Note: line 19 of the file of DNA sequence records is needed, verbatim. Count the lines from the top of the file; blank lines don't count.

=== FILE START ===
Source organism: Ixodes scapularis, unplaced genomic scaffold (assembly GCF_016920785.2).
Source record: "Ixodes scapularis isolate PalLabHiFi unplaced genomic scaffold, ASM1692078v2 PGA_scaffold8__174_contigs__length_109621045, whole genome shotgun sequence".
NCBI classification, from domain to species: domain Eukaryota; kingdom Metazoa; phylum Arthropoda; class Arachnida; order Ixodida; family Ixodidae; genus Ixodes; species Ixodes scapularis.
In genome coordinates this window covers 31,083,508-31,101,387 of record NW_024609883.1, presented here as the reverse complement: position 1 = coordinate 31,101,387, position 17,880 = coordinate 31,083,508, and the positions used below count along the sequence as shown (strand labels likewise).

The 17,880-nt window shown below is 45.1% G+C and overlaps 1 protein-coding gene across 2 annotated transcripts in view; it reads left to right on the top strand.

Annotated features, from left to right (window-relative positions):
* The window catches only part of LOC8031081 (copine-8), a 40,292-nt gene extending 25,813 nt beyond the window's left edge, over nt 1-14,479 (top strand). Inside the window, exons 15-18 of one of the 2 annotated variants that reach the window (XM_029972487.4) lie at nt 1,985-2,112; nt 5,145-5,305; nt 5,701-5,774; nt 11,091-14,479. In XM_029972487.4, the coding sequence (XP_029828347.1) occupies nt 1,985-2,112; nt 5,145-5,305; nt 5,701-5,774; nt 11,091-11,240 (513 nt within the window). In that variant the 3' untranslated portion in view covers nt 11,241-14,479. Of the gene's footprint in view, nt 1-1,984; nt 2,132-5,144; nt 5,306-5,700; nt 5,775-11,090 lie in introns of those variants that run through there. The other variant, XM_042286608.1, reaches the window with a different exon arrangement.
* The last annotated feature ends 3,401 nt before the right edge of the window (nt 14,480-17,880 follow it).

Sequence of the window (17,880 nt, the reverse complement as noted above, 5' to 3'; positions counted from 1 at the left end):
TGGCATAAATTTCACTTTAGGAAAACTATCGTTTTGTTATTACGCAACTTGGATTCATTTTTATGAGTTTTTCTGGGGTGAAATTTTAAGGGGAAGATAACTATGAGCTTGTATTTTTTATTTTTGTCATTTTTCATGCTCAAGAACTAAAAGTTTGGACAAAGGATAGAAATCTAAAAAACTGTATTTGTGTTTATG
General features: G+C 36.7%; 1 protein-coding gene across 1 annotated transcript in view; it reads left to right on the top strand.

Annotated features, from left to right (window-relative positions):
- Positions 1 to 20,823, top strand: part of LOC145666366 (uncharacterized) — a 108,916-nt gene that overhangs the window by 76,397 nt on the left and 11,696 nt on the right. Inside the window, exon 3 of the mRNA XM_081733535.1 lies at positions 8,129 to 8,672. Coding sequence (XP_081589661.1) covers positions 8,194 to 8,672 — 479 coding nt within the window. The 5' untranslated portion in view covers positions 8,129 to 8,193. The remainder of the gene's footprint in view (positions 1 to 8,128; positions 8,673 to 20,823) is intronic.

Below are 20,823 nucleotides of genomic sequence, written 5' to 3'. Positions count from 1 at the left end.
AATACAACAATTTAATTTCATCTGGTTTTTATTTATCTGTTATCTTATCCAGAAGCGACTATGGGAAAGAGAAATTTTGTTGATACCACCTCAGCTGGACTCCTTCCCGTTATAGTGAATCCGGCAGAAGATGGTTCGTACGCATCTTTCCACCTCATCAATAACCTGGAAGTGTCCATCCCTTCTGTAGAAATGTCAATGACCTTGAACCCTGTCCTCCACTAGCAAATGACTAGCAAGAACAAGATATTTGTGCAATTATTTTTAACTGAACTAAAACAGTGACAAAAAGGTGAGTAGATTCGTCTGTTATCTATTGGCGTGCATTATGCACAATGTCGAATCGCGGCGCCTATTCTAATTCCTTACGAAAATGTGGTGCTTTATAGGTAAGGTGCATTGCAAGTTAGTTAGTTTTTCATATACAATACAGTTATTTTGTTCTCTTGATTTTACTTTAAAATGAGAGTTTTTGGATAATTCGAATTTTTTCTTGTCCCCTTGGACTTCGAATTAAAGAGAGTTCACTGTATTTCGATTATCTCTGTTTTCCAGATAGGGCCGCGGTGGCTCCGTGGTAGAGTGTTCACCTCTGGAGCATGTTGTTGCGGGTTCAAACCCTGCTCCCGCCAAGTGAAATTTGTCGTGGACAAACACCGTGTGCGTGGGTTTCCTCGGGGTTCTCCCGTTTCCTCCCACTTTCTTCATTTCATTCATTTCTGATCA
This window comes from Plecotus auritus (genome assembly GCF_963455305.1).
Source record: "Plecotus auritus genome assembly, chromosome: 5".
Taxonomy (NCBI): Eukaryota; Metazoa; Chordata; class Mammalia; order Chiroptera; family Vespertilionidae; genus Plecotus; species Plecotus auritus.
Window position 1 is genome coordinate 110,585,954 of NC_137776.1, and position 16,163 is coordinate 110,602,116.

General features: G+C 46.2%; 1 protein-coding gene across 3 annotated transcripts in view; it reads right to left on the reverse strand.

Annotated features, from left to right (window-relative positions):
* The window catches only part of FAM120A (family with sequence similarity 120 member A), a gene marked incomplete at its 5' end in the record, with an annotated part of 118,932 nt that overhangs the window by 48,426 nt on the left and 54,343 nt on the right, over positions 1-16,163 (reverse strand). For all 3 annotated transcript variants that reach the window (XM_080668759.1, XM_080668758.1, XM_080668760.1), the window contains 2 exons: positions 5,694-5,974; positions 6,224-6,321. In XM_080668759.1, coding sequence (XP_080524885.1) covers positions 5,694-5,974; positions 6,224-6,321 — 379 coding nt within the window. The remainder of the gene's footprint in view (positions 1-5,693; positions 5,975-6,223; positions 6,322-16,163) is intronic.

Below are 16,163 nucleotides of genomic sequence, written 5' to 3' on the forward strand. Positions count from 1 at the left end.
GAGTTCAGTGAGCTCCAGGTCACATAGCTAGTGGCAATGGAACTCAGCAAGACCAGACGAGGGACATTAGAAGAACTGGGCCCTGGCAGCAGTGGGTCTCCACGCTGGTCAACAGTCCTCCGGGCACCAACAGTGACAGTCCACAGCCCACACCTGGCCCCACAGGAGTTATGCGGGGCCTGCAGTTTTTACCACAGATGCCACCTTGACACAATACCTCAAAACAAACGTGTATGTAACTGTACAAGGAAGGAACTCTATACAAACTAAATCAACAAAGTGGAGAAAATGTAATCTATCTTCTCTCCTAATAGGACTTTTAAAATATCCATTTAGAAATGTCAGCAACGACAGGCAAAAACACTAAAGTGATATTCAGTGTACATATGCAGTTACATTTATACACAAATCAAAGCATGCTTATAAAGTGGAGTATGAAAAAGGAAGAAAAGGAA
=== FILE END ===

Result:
Window position 1 is genome coordinate 110,585,954 of NC_137776.1, and position 16,163 is coordinate 110,602,116.